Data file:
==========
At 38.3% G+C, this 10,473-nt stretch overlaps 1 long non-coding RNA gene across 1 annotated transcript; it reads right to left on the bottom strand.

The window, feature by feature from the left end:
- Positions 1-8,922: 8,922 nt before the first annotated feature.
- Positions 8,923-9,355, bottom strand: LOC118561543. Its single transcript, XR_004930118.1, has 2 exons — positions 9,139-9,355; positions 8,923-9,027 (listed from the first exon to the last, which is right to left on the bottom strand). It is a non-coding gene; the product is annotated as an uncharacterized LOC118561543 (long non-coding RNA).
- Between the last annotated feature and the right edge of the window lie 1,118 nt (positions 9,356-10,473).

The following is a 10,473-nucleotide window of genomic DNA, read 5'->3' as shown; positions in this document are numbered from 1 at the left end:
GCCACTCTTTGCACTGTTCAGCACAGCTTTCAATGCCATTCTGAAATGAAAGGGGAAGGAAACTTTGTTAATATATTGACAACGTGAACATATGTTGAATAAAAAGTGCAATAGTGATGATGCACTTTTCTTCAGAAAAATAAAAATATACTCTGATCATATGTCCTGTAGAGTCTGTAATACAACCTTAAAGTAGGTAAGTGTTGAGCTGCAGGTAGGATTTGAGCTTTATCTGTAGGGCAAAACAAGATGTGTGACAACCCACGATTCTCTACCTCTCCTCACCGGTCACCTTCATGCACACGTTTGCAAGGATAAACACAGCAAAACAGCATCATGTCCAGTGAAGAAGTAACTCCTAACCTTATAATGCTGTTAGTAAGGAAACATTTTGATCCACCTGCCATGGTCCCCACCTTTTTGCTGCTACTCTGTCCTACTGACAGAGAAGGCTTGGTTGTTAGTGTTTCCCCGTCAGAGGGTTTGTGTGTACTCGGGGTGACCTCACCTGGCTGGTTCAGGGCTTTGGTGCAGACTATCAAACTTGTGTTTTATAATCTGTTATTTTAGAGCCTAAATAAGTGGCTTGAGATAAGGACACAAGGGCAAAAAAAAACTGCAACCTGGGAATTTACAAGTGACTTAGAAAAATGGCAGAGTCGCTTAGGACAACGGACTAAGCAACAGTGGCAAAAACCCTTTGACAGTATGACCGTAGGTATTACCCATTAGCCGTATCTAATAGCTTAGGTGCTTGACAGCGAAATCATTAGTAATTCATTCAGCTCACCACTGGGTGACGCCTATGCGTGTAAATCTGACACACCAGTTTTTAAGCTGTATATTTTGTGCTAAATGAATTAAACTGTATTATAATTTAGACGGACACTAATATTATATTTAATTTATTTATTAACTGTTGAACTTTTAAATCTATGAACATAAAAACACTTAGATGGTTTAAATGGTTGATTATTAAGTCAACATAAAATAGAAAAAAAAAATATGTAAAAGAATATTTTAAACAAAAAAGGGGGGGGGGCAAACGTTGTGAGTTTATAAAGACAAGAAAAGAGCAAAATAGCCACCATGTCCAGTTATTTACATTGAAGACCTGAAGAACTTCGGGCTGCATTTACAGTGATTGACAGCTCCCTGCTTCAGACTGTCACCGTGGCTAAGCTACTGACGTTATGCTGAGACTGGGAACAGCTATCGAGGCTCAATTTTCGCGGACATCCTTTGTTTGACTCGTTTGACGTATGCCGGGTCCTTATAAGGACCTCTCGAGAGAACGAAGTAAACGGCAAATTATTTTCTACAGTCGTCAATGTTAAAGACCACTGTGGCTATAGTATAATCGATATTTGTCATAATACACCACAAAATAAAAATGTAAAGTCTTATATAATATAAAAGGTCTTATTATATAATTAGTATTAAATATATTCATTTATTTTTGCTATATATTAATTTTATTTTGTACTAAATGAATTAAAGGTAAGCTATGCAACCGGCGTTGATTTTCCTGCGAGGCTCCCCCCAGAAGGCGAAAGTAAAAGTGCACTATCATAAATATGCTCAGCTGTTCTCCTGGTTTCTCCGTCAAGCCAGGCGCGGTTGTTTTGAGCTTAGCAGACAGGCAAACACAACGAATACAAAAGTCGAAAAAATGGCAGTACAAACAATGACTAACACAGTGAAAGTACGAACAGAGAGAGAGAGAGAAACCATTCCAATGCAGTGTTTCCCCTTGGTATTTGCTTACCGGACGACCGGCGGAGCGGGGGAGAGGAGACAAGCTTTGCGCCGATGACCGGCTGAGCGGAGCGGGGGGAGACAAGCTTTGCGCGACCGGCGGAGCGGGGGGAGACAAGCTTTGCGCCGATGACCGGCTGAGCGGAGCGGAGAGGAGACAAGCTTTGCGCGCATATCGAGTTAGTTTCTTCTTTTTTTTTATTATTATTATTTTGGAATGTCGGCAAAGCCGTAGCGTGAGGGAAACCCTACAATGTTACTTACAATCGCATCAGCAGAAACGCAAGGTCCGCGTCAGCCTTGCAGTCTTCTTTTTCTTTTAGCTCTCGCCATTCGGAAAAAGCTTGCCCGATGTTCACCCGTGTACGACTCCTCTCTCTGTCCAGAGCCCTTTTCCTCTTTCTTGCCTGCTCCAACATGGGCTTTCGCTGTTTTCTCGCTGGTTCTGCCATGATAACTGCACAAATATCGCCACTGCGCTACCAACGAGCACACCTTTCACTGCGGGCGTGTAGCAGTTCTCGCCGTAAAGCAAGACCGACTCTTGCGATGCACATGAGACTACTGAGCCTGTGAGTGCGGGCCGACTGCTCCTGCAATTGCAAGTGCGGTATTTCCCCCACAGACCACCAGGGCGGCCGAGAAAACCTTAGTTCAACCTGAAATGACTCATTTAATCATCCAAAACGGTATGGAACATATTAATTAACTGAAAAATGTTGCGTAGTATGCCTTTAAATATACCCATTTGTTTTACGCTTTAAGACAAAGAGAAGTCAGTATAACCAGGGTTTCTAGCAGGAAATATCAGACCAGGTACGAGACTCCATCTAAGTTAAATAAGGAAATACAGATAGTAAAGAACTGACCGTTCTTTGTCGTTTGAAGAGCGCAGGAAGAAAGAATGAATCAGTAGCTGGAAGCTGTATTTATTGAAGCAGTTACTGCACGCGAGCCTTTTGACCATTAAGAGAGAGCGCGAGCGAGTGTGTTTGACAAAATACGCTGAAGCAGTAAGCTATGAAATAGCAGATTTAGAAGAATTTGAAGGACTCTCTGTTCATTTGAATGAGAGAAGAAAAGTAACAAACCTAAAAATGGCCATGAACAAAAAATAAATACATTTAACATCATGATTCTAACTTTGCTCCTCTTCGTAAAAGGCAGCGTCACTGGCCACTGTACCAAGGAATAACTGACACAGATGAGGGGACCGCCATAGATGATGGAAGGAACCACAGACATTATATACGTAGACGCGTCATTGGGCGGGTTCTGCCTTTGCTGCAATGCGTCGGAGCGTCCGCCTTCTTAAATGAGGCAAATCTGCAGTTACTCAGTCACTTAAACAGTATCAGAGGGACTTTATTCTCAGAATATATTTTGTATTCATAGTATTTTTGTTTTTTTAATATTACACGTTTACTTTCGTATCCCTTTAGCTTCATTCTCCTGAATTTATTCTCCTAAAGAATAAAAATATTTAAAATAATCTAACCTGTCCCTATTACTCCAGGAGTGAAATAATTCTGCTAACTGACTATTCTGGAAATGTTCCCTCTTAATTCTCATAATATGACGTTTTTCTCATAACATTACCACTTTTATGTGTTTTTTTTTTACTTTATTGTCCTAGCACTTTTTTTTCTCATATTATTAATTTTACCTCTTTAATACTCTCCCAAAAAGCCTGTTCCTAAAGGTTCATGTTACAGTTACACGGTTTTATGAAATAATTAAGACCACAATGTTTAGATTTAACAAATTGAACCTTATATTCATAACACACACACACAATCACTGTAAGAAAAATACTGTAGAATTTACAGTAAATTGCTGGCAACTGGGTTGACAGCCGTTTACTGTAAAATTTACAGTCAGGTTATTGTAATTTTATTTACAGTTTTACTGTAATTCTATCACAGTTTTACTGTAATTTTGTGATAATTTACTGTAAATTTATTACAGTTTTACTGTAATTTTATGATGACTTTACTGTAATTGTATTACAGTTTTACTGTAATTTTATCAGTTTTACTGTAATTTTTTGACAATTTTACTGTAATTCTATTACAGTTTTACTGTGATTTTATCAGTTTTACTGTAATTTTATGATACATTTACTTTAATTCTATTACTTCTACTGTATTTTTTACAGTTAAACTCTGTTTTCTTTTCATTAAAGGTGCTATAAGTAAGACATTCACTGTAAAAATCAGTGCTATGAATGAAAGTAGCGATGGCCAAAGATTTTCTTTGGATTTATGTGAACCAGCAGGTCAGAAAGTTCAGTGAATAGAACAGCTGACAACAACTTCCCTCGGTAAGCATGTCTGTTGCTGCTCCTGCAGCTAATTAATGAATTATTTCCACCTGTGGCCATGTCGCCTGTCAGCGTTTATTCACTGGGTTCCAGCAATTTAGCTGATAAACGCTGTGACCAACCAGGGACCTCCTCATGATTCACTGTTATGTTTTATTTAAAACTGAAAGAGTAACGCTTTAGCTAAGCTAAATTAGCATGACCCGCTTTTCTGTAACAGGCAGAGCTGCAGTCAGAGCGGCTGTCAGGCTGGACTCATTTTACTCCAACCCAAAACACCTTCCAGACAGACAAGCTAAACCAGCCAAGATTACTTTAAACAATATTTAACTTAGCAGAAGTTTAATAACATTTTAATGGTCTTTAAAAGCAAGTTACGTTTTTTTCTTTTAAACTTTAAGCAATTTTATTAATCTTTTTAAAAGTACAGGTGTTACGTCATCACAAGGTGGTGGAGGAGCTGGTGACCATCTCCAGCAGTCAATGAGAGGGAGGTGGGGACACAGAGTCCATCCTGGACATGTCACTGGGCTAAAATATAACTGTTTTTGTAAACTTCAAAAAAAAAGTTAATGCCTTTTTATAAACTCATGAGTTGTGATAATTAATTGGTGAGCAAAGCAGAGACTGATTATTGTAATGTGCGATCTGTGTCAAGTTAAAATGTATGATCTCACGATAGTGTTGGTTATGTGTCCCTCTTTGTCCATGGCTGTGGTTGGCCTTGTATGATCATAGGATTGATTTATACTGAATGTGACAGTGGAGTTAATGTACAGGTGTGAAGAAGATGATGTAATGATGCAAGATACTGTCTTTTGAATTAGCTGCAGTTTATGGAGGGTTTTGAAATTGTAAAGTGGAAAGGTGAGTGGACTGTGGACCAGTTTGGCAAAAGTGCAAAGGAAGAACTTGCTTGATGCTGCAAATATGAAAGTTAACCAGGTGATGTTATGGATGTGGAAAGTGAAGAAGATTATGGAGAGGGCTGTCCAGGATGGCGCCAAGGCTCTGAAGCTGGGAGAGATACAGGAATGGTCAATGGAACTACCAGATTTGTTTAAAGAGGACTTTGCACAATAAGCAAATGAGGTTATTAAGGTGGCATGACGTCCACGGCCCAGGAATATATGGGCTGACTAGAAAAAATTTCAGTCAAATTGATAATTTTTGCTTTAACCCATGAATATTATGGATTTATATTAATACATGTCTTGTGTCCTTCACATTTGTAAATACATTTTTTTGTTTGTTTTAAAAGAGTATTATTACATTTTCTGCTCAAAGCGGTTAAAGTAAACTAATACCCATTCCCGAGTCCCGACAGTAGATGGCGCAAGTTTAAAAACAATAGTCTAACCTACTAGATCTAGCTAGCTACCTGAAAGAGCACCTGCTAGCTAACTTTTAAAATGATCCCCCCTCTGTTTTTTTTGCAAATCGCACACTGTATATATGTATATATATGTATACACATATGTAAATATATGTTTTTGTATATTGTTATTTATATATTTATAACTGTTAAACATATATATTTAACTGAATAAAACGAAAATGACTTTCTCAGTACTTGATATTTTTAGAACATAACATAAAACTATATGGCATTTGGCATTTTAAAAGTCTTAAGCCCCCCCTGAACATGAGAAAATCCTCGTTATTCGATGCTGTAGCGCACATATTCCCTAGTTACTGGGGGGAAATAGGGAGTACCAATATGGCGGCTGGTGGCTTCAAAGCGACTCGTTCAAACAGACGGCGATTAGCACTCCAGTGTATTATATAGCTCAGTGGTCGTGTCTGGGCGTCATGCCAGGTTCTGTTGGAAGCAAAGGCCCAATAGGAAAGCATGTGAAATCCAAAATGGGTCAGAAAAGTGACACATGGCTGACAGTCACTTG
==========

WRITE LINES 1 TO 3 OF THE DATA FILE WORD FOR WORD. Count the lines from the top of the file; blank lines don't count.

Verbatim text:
At 38.3% G+C, this 10,473-nt stretch overlaps 1 long non-coding RNA gene across 1 annotated transcript; it reads right to left on the bottom strand.

The window, feature by feature from the left end:
- Positions 1-8,922: 8,922 nt before the first annotated feature.